Linux in the security crosshairs
Compared to Windows, Linux has enjoyed a reputation as a stable and secure operating systems, thanks in large part to an enthusiastic open source community that plugs holes before they create problems.
But Linux's growing popularity is attracting unwanted attention from virus writers, script kiddies and other criminal elements. In response, Linux advocates are putting a new emphasis on security measures and working to reassure companies that the OS is ready for important business networks.
"There has been a lot of change in the attractiveness of Linux as a target," said Chad Dougherty, an Internet security analyst at the CERT Coordination Center, which tracks OS vulnerabilities. "If you look over time, there has been a consistent level of vulnerabilities."
In recent weeks, two high-profile breaches at popular Linux concerns bear this out. First, the Debian Project had to take their servers down to clean out a remote vulnerability breach. Then, machines at Gentoo were compromised.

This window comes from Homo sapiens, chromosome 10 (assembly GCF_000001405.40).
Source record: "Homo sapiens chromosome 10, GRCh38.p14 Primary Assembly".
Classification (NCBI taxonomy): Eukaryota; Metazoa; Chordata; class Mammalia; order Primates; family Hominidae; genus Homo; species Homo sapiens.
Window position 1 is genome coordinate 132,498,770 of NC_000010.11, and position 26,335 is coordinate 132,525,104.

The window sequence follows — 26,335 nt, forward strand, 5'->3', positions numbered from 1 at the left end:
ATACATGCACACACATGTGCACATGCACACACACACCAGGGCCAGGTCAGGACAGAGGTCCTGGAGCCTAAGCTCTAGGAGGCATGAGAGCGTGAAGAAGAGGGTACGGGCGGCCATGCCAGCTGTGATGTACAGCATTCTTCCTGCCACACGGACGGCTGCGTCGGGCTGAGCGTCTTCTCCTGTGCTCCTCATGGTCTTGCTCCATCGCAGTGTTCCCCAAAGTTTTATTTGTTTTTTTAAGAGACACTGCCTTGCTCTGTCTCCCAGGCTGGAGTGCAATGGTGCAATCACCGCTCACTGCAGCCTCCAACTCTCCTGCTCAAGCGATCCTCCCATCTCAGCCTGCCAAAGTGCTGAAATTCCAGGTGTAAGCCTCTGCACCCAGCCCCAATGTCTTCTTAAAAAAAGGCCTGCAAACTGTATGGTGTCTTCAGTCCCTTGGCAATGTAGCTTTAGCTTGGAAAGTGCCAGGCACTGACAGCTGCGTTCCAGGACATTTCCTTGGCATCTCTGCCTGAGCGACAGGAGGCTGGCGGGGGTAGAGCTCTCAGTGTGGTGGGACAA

[ Read more ]
- News: Developers take Linux attacks to heart (10 December 2003)
- Advisory: rsync.gentoo.org rotation server compromised (4 December 2003)
- News: Crackers strike Gentoo Linux server, code unharmed (4 December 2003)
- News: Linux users: are you at risk from kernel exploit? (3 December 2003)
- News: Kernel exploit cause of Debian compromise (2 December 2003)
- News: Debian attacker may have used new exploit (1 December 2003)
- News: Debian Project machines have been compromised (22 November 2003)
- Review: HackNotes Linux and Unix Security Portable Reference (24 October 2003)
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